Your First Lab Session
Phys 101 and Phys 102 Lab for this semester will start on the third or the fourth week of the semester, depending on your section, and will continue every other week. To find the detailed lab schedule click on the “Lab Schedule” link on the left. You will have to be present in the lab on the date and time scheduled for you.
During your first three lab sessions, you will be introduced to basics of physics experimentation and to concepts such as accuracy, possible error, data collection, constructing graphs, and writing a report. You will also meet your Lab Assistant in that session. You will be submitting your lab reports and all material related to your lab project to them.
You Should get your lab manuals from the lab technician Sadettin Karateke in room SA-Z06. Since there will be a quiz given at the beginning of each lab session, it is important that you study the manual before you come to the lab.
Note for repeating students: If you have taken this course in the past and your lab grade is satisfactory, i.e., 60 or above, you have the right to apply for exemption. To do this click on the menu item “Request Exemption” on the left and fill in the on-line form. Be sure that your details are entered correctly so that we can find your lab grade from our files. Later, check and be sure that your name appears on the “Exemption List“.
Timeline of the laboratory
|Week||Dates||Lab Work||Project Related Work|
|1||27 – 29 Jan.||No lab|
|2||1 Feb. – 5 Feb.||No lab|
|3||8 – 12 Feb.||1 st. Experiments|
|4||15 – 19 Feb.||1 st. Experiments|
|5||22 – 26 Feb.||2 nd. Experiments|
|6||29Feb.-4 Mar.||2 nd. Experiments|
|7||7 – 11 Mar.||3 rd. Experiments||Deadline for the proposals 11 March, 23:59 hrs.|
|8||14 – 18 Mar.||3 rd. Experiments|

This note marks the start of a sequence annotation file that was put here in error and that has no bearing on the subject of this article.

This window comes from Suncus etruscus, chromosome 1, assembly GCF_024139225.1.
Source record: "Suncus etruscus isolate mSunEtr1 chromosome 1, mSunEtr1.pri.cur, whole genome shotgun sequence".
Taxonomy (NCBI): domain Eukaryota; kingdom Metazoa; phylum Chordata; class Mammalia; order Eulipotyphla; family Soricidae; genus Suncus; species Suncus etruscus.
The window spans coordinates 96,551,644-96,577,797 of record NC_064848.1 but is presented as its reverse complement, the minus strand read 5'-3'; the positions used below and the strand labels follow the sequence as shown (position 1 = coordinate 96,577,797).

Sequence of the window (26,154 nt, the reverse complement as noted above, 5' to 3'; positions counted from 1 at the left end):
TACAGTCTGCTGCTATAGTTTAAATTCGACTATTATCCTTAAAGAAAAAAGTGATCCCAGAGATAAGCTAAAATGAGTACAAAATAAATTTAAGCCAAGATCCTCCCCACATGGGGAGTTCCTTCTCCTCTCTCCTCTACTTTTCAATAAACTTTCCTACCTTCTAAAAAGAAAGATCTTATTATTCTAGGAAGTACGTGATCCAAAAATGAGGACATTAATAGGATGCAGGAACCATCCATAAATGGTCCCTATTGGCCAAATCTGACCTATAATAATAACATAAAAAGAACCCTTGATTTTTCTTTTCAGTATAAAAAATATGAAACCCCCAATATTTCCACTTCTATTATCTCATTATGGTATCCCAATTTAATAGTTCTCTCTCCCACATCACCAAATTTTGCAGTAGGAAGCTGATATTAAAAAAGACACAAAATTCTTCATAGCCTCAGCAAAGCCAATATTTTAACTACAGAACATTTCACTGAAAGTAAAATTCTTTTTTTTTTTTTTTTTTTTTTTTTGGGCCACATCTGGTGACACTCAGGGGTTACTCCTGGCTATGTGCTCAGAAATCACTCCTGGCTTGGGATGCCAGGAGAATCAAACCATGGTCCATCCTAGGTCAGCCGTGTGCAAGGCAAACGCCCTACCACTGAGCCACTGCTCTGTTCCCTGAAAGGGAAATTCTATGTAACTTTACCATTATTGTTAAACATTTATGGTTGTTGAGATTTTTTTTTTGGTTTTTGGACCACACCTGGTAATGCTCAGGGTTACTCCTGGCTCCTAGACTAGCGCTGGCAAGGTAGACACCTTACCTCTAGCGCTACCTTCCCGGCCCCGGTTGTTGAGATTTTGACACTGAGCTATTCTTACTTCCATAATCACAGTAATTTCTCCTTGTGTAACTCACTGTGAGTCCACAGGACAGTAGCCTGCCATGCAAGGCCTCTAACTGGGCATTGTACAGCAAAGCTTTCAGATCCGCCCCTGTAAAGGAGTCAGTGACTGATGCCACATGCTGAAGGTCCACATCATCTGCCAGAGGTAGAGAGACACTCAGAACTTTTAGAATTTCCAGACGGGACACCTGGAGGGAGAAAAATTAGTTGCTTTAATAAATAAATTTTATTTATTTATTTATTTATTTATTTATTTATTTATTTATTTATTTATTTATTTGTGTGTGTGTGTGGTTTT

|9||21 – 25 Mar.||Deadline for revised proposals 25 March, 23:59|
|10||28 Mar.–1 Apr.|
|11||4 – 8 Apr.||Deadline for Final Report 8 April, 23:59|
|12||11 – 15 Apr.||Poster presentations|
|13||18 – 22 Apr.||Poster presentations|
|14||25 – 29 Apr.||Make – up sessions (day to be announced)|
|15||2 – 3 May|
General information and grading
Physics lab includes 3 experiments (45 % contribution) and 1 final project (55% contribution). The aim of the 3 experiments is to cover broad topic in the course and provide basic laboratory education.
1. Experiments for Phys 101 and 107
Experiment 1 – Velocity and Acceleration (%15)
Experiment 2 – Angular Velocity and Acceleration (%15)
Experiment 3 – The Torsional Oscillator (%15)
2. Experiments for Phys 102 and 108
Experiment 1 – Equipotential and Radial Electric Field Lines (%15)
Experiment 2 – Resistance and Capacitance of Circuits (%15)
Experiment 3 – RL Circuits and RLC Oscillations (%15)
The remaining part of your Phys. 101 and Phys. 102 Lab activity will be related to the development and carrying out of a project. The steps involved for this activity will be as follows:
(a) Find a project topic: Browse through your textbook and the syllabus of the course and familiarize yourself with the topics that you will be learning this semester. The names of the topics will be familiar to you from high school. Identify a measurement, a law, or another aspect of a topic which you may want to experiment on. You can also search the Internet for such Freshman level experiments. On the way to deciding what you want to do, check what equipment is available in the Labs. You can visit the Lab during your lab schedule, and ask the assistant about the available equipment. You are not restricted to using the equipment in the Lab, and you may decide to bring in additional materials for your experiment.
Your project must discuss the activities you will carry out, which must include measurements of physical quantities, tables displaying the collected data, analysis of this data to show how it fits the expected behavior, possibly using graphs.
Sample Project topics for Phys. 101
Determine the equation of motion of an object
Demonstrate measurement of length in different length scale (mm, m, km)
Measure precision of your clock
Measure gravitational acceleration
Demonstrate work-energy theorem
Measure static and dynamic coefficient of friction
Measure centripetal acceleration
Measure moment of inertia of an object
Demonstrate parallel axis theorem
Demonstrate uniform and non-uniform circular motion
Demonstrate conservation of linear momentum
Demonstrate conservation of angular momentum
Use your smart phone to demonstrate a physical phenomenon you learn in the class
Sample Project topics for Phys. 102
Devise a method to measure the total charge on a small electrically conducting sphere.